Andrew Hoy : Family, Net Worth, Parents, Wife, Children and Career
Andrew Hoy is an Australian equestrian rider know all about him in this article as like his Family, Net Worth, Parents, Wife, Children and Career
|Birthdate ( Age)||8 February 1959|
|Place of Birth||Culcairn, Australia|
|Profession||Australian equestrian rider|
|Net Worth||$4 Million|
|Last Update||July 2021|
Andrew James Hoy, OAM is an Australian equestrian rider. He has won six Olympic medals: three gold, two silvers and one bronze.
He has competed in eight Olympic games, which is an Australian record and at the 2020 Summer Olympics he was 61 years old, making him Australia's oldest ever male Olympian.
Early Life and Family
Hoy is based in Leicestershire, in the United Kingdom with his team. He has been living in the UK since 1993.Hoy was inducted into the Sport Australia Hall of Fame in 2000.
Andrew Hoy Wife
Andrew Hoy married with Bettina Hoy. Andrew and his wife Bettina Hoy, who competed at the Olympic level for Germany, lived for 12 years in Gloucestershire, at the Gatcombe Park estate of The Princess Royal. The Hoys were the only married couple that has ever competed against each other in different teams for the same Olympic medals. In January 2009, the couple moved to the DOKR (Deutsches Olympia Kommitee für Reiterei) in Warendorf, Germany.
Andrew Hoy Net Worth
Andrew James Hoy, OAM is an Australian equestrian rider who has an estimated Net Worth of $4 Million in 2021.
A spark behind Andrew Hoy's success at the Tokyo Games was a sign in his hometown of Culcairn, the veteran equestrian eventer has revealed.
Hoy took his Olympics career medal haul from four to six in the space of two hours on Monday night, as two faultless showjumping rounds saw him win team silver alongside Kevin McNab and Shane Rose and individual bronze.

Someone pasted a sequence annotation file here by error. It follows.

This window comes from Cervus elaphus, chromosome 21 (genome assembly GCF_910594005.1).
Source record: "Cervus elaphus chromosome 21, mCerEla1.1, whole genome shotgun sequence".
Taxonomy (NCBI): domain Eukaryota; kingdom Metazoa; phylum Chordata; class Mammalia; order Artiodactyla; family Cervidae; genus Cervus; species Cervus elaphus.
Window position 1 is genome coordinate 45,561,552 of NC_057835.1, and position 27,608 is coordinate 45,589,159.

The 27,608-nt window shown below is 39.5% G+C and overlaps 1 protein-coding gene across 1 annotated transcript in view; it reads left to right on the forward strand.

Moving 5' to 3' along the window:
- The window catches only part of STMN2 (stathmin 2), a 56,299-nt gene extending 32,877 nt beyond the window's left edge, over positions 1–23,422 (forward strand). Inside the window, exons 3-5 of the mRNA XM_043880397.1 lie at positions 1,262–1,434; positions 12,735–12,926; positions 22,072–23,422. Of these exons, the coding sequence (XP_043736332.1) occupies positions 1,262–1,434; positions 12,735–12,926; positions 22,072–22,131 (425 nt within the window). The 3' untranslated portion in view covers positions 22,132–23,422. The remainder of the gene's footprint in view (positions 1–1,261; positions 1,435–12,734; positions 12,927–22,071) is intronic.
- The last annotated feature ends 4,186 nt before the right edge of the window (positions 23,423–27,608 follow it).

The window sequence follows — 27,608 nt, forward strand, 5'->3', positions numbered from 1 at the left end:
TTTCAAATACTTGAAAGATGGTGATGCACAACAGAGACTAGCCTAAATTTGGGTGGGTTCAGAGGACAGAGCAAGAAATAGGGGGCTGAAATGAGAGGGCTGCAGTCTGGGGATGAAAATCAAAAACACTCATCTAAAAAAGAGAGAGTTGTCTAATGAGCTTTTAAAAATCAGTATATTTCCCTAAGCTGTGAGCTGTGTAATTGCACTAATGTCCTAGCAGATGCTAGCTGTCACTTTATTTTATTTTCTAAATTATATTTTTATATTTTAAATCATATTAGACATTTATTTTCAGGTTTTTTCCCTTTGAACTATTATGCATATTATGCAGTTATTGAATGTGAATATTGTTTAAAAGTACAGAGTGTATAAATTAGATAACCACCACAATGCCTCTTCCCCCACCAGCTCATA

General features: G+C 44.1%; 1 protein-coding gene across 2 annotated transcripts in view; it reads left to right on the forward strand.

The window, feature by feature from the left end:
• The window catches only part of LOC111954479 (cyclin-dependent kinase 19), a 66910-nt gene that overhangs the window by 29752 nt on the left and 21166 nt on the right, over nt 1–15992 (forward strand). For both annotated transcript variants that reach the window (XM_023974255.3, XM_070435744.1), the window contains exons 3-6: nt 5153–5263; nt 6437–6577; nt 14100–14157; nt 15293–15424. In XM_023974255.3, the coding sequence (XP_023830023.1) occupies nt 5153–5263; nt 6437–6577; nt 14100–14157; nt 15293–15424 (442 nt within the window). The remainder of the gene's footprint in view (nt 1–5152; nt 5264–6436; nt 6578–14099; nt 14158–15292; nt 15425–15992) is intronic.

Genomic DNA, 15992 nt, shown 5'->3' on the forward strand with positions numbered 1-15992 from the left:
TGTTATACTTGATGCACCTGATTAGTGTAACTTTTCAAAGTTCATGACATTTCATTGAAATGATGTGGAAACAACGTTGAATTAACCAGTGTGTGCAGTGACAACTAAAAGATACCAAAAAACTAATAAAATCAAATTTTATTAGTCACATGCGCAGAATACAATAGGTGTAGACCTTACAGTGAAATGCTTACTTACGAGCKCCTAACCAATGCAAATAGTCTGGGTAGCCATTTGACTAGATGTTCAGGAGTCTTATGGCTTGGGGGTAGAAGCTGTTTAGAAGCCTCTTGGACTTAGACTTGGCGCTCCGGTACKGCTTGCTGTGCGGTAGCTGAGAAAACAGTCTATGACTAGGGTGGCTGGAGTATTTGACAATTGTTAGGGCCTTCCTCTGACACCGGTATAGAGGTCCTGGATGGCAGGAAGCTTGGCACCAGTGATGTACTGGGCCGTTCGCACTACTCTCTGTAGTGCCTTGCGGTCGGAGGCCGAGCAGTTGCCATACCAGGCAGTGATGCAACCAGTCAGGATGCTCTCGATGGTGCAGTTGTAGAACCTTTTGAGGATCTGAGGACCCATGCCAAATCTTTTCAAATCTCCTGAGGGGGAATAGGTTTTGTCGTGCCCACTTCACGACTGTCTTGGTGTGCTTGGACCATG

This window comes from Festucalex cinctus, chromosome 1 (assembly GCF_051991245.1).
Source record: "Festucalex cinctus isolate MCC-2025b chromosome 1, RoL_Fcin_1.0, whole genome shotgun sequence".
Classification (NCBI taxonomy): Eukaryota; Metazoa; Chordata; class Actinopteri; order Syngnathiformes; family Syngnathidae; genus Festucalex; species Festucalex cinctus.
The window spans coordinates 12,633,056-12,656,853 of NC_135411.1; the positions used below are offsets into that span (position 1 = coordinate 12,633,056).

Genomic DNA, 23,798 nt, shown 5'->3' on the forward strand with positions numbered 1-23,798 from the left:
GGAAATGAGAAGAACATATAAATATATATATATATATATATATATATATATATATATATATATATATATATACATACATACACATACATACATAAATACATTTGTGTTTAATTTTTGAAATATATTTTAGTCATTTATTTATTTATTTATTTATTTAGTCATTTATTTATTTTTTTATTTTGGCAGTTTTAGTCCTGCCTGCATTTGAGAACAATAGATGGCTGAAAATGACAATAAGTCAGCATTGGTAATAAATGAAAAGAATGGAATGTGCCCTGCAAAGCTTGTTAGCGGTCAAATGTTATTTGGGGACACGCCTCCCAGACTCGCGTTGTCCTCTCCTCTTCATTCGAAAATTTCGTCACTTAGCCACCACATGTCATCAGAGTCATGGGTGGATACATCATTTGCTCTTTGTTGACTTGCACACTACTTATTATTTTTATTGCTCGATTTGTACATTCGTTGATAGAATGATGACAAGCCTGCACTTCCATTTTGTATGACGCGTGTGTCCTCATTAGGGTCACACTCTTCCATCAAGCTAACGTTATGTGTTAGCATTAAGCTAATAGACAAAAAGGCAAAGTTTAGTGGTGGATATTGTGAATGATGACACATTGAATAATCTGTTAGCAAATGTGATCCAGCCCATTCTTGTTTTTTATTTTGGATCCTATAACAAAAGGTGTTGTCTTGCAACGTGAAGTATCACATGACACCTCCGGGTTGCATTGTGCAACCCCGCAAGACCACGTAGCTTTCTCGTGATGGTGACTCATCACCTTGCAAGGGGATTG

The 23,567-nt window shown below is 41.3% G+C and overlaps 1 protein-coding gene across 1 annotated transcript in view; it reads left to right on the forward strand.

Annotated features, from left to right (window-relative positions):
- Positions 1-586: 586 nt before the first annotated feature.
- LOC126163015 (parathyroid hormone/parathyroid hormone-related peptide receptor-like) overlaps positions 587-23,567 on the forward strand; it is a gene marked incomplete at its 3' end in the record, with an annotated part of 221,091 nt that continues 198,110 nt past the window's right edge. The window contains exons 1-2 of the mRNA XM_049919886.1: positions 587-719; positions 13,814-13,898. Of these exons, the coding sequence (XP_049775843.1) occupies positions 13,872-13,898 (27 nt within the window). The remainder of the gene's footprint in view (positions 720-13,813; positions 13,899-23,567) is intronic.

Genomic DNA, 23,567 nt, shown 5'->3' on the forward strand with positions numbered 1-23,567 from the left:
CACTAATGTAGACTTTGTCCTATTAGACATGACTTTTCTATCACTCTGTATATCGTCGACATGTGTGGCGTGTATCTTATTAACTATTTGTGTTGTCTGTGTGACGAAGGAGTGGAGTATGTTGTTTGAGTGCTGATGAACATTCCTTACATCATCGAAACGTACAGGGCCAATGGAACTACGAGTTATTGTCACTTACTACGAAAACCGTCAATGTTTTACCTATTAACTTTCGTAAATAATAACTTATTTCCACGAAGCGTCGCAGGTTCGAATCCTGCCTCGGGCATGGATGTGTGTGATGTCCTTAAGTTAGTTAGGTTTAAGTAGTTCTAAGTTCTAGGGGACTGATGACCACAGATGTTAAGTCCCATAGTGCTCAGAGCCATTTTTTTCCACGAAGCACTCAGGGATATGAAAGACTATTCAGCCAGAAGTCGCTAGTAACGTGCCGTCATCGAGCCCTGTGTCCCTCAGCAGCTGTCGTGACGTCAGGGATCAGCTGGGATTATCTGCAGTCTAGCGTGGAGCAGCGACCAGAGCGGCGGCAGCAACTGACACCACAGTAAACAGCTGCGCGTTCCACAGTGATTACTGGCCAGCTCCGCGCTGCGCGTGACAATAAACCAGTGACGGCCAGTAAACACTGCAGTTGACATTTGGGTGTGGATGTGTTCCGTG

The 62-year-old triple gold medallist has long been decorated in his NSW birthplace, with a welcome sign proclaiming, 'Culcairn the home of Andrew Hoy'.But UK-based Hoy said of his last pre-COVID-19 visit to Culcairn in 2019: "I was a little disappointed in the way the sign was.
"It was starting to look a little faded and I thought I have to do something to make sure they change it."Let's hope Culcairn has got the funding to upgrade the sign or otherwise I might I have to do it myself."Hoy became Australia's oldest Olympic medallist at his eighth Games - another record for his country.
He now has three golds, two silvers and a bronze in his Games collection and has hinted that he is targeting the 2032 Brisbane Olympics when he would be 73.Hoy said: "60 is the new 20. It's only when people keep mentioning my age that I actually think about it.
"I think we have to do it step by step and day by day."At this point I've got the most wonderful horse in Vassily de Lassos, who statistically is the fastest horse in the world.
"I would describe him for those not familiar with my sport as the Usain Bolt of the equestrian industry."I believe if Vassily de Lassos stays healthy and sound, and myself the same, I believe Paris (2024) is a strong possibility.
"In between Paris and Brisbane there is going to be Los Angeles (2028). A lot of work is to be done in between."This is what keeps me going in this industry. I've got a passion to work with the horse, one that comes from the heart."
Asked how he considered being Australia's oldest Olympic medallist, Hoy replied: "I don't think like that."I just think of myself as a kid that grew up on a farm in a little country town called Culcairn, New South Wales."